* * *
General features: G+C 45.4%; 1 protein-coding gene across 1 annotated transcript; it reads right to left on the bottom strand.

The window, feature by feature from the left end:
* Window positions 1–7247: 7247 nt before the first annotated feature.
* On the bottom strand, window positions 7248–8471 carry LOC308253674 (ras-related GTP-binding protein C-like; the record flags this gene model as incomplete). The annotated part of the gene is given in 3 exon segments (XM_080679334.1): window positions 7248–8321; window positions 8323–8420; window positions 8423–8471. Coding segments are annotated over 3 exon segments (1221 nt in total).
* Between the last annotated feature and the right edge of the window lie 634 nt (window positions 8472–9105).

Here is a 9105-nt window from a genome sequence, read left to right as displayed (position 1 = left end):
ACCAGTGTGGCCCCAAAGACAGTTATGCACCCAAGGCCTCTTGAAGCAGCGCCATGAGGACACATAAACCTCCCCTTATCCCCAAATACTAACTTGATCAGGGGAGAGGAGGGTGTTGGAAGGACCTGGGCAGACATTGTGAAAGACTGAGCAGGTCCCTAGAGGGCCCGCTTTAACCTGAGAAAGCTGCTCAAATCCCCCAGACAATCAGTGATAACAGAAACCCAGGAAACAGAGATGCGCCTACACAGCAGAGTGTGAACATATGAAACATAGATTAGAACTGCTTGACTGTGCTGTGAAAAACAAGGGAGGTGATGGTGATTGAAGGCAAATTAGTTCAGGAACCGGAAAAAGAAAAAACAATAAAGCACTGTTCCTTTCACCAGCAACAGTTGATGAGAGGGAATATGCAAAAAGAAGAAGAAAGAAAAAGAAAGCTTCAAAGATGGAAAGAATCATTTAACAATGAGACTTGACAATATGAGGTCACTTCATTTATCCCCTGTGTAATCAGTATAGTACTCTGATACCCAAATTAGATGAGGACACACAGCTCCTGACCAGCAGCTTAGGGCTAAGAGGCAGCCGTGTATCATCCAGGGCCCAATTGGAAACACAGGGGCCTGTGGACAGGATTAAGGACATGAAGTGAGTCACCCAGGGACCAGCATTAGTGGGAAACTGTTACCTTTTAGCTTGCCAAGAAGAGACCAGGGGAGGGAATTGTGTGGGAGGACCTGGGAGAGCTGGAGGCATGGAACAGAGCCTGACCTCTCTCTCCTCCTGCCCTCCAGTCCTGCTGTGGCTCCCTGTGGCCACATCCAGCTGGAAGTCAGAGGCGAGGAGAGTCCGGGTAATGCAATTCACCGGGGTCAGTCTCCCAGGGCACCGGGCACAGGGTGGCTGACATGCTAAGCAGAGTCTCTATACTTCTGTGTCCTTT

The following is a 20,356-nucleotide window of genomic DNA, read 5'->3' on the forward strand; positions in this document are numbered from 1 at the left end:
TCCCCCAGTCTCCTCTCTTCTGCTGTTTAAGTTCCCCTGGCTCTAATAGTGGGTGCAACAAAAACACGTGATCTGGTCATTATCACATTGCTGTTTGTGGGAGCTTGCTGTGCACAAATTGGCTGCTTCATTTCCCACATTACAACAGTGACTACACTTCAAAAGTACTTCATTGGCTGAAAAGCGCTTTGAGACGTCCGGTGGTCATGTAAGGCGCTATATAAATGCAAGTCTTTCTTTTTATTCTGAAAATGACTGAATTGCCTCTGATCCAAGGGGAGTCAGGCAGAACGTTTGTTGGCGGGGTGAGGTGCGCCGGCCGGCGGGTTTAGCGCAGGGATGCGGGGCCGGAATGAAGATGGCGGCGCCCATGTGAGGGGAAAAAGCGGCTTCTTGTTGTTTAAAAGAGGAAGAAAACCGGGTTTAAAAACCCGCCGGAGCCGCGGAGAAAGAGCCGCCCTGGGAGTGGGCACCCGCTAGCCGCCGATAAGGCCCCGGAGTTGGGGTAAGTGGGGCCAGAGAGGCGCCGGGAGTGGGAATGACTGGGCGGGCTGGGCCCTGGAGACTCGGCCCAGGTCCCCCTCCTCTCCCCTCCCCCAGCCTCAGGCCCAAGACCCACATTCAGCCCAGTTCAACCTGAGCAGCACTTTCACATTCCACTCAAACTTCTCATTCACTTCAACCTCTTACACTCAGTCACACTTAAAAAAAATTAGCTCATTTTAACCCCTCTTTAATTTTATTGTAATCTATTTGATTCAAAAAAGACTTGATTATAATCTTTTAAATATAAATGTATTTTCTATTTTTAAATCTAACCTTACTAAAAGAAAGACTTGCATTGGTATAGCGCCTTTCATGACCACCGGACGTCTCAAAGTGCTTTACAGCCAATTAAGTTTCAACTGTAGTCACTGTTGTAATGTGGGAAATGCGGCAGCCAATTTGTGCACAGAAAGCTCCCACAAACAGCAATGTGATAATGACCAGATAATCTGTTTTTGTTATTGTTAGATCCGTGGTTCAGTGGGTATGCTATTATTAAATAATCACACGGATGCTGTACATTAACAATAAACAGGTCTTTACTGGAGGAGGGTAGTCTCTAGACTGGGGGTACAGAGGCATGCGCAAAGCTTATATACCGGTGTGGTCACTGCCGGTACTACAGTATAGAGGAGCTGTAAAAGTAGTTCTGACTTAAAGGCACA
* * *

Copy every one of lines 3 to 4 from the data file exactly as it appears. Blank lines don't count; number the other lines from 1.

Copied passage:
* Window positions 1–7247: 7247 nt before the first annotated feature.
* On the bottom strand, window positions 7248–8471 carry LOC308253674 (ras-related GTP-binding protein C-like; the record flags this gene model as incomplete). The annotated part of the gene is given in 3 exon segments (XM_080679334.1): window positions 7248–8321; window positions 8323–8420; window positions 8423–8471. Coding segments are annotated over 3 exon segments (1221 nt in total).